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Crime Specialization, Seriousness Progression, and Markov Chains

NCJ Number
Journal of Consulting and Clinical Psychology Volume: 52 Issue: 5 Dated: (1984) Pages: 837-840
T R Holland; B McGarvey
Date Published
4 pages
Sequences of violent and nonviolent offenses were subjected to log-linear analyses of the stabilities and magnitudes of their transition probabilities.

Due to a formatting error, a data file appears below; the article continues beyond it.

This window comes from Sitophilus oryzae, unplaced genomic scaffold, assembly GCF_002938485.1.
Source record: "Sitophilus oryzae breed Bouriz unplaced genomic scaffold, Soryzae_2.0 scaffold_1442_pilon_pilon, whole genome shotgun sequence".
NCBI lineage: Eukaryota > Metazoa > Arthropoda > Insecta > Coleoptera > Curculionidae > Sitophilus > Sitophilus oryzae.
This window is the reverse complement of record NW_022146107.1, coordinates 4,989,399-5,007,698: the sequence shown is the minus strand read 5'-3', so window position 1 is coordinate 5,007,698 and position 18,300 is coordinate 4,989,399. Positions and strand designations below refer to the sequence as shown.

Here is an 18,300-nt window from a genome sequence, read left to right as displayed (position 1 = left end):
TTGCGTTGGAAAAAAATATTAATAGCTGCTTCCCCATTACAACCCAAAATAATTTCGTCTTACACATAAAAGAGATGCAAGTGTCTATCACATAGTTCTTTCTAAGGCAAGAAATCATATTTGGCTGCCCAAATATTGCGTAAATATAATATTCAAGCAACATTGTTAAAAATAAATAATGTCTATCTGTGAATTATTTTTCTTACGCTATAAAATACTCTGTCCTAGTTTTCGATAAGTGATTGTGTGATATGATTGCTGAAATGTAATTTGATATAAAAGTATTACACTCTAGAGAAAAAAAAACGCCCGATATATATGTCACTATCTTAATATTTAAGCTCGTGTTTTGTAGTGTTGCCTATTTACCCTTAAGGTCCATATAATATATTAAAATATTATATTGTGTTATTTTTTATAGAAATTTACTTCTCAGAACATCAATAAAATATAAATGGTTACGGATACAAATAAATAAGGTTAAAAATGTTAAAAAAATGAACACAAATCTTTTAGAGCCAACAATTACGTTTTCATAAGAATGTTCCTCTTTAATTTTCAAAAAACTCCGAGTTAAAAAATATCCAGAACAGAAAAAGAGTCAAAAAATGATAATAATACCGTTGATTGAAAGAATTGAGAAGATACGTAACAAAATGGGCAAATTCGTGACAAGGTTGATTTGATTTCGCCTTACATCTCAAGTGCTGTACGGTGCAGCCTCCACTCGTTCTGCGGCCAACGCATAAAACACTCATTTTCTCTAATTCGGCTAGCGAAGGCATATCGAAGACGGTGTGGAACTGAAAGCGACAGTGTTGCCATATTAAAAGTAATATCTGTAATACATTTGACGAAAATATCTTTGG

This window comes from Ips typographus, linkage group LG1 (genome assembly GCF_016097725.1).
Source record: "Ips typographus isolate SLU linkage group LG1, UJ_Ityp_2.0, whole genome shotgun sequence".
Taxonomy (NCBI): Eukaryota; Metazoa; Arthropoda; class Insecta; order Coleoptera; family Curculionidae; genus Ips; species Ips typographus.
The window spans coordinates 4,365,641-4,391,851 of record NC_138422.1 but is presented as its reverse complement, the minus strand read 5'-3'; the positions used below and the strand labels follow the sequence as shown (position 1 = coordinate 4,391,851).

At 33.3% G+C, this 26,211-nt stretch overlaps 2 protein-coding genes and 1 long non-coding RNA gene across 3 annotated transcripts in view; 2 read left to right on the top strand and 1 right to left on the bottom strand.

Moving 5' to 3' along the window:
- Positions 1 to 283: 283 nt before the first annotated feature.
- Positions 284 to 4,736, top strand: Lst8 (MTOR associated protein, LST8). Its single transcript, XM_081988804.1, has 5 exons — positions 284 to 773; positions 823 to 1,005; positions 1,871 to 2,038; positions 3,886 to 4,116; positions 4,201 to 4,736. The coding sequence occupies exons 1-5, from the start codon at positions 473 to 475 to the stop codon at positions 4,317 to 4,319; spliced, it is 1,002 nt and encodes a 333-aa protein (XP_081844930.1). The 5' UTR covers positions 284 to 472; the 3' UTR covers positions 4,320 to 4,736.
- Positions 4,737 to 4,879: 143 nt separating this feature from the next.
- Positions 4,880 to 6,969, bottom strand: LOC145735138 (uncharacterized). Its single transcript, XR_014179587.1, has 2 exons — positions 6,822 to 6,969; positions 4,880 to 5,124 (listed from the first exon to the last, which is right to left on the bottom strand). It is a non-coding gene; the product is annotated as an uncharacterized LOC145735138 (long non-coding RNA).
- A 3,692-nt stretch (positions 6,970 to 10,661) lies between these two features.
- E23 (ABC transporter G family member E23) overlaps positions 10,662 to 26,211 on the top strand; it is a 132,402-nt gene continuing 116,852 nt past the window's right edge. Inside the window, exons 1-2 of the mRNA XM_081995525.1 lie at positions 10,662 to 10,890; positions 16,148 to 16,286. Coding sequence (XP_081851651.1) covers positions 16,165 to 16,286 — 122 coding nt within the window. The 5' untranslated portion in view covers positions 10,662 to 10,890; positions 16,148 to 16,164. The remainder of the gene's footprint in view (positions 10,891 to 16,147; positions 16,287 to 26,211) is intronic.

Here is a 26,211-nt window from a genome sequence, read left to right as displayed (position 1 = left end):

In all instances, the patterns resembled a simple Markov process wherein the transition probabilities were exceedingly stable. Furthermore, the relative magnitudes of these probabilities indicated that there was considerable specialization in nonviolent offenses but little tendency toward consistently violent behavior. Seriousness progress from nonviolent to violent misconduct was infrequent, although there was substantial retrogression from violent to nonviolent offenses. The results were seen to support previous research in which nonviolent criminality emerged as more fundamental than violence in potential for pattern development. Also evident was the value of analyzing sequences of antisocial behavior rather than indexes in which this sequential information is lost. (Publisher abstract)


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